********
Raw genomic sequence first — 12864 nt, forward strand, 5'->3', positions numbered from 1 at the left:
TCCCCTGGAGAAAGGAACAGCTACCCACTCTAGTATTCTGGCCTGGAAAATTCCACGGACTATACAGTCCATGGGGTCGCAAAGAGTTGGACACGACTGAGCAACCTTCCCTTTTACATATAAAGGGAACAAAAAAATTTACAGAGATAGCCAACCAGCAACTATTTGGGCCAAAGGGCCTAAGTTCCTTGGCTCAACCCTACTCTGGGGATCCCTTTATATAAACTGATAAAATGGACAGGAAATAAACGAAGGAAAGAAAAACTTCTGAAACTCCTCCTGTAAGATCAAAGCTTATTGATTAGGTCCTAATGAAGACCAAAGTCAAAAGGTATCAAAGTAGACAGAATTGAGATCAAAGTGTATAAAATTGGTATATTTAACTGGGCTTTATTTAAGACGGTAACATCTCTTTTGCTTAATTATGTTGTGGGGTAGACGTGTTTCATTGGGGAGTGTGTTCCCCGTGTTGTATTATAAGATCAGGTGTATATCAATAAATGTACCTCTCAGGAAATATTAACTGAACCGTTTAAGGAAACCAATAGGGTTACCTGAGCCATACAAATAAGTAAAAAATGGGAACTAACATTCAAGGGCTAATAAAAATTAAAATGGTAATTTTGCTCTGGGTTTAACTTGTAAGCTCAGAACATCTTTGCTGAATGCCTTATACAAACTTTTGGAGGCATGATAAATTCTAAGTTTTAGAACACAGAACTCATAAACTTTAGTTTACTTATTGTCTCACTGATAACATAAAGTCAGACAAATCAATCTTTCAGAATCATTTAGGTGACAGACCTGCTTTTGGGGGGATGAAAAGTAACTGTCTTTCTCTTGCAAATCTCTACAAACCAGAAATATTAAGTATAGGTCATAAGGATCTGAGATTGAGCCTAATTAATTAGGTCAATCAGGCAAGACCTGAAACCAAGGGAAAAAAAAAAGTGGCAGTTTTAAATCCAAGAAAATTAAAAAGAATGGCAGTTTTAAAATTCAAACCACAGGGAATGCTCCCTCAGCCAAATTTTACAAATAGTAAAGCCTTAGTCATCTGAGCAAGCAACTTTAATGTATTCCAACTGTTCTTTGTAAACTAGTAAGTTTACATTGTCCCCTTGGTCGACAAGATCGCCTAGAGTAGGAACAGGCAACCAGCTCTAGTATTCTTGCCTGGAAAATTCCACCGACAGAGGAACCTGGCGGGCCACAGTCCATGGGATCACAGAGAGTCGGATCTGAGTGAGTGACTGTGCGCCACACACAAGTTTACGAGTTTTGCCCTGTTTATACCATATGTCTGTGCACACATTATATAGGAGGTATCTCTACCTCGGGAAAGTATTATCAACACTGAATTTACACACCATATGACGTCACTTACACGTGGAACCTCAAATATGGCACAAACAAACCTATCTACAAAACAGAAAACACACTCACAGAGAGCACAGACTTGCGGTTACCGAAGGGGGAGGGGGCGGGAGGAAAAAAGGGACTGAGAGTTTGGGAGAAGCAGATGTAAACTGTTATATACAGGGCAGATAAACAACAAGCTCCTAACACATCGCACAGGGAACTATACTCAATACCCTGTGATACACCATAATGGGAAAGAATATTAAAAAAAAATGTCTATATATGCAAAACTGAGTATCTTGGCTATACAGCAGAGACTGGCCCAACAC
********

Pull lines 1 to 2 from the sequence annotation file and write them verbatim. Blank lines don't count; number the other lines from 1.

Raw genomic sequence first — 12864 nt, forward strand, 5'->3', positions numbered from 1 at the left:
TCCCCTGGAGAAAGGAACAGCTACCCACTCTAGTATTCTGGCCTGGAAAATTCCACGGACTATACAGTCCATGGGGTCGCAAAGAGTTGGACACGACTGAGCAACCTTCCCTTTTACATATAAAGGGAACAAAAAAATTTACAGAGATAGCCAACCAGCAACTATTTGGGCCAAAGGGCCTAAGTTCCTTGGCTCAACCCTACTCTGGGGATCCCTTTATATAAACTGATAAAATGGACAGGAAATAAACGAAGGAAAGAAAAACTTCTGAAACTCCTCCTGTAAGATCAAAGCTTATTGATTAGGTCCTAATGAAGACCAAAGTCAAAAGGTATCAAAGTAGACAGAATTGAGATCAAAGTGTATAAAATTGGTATATTTAACTGGGCTTTATTTAAGACGGTAACATCTCTTTTGCTTAATTATGTTGTGGGGTAGACGTGTTTCATTGGGGAGTGTGTTCCCCGTGTTGTATTATAAGATCAGGTGTATATCAATAAATGTACCTCTCAGGAAATATTAACTGAACCGTTTAAGGAAACCAATAGGGTTACCTGAGCCATACAAATAAGTAAAAAATGGGAACTAACATTCAAGGGCTAATAAAAATTAAAATGGTAATTTTGCTCTGGGTTTAACTTGTAAGCTCAGAACATCTTTGCTGAATGCCTTATACAAACTTTTGGAGGCATGATAAATTCTAAGTTTTAGAACACAGAACTCATAAACTTTAGTTTACTTATTGTCTCACTGATAACATAAAGTCAGACAAATCAATCTTTCAGAATCATTTAGGTGACAGACCTGCTTTTGGGGGGATGAAAAGTAACTGTCTTTCTCTTGCAAATCTCTACAAACCAGAAATATTAAGTATAGGTCATAAGGATCTGAGATTGAGCCTAATTAATTAGGTCAATCAGGCAAGACCTGAAACCAAGGGAAAAAAAAAAGTGGCAGTTTTAAATCCAAGAAAATTAAAAAGAATGGCAGTTTTAAAATTCAAACCACAGGGAATGCTCCCTCAGCCAAATTTTACAAATAGTAAAGCCTTAGTCATCTGAGCAAGCAACTTTAATGTATTCCAACTGTTCTTTGTAAACTAGTAAGTTTACATTGTCCCCTTGGTCGACAAGATCGCCTAGAGTAGGAACAGGCAACCAGCTCTAGTATTCTTGCCTGGAAAATTCCACCGACAGAGGAACCTGGCGGGCCACAGTCCATGGGATCACAGAGAGTCGGATCTGAGTGAGTGACTGTGCGCCACACACAAGTTTACGAGTTTTGCCCTGTTTATACCATATGTCTGTGCACACATTATATAGGAGGTATCTCTACCTCGGGAAAGTATTATCAACACTGAATTTACACACCATATGACGTCACTTACACGTGGAACCTCAAATATGGCACAAACAAACCTATCTACAAAACAGAAAACACACTCACAGAGAGCACAGACTTGCGGTTACCGAAGGGGGAGGGGGCGGGAGGAAAAAAGGGACTGAGAGTTTGGGAGAAGCAGATGTAAACTGTTATATACAGGGCAGATAAACAACAAGCTCCTAACACATCGCACAGGGAACTATACTCAATACCCTGTGATACACCATAATGGGAAAGAATATTAAAAAAAAATGTCTATATATGCAAAACTGAGTATCTTGGCTATACAGCAGAGACTGGCCCAACAC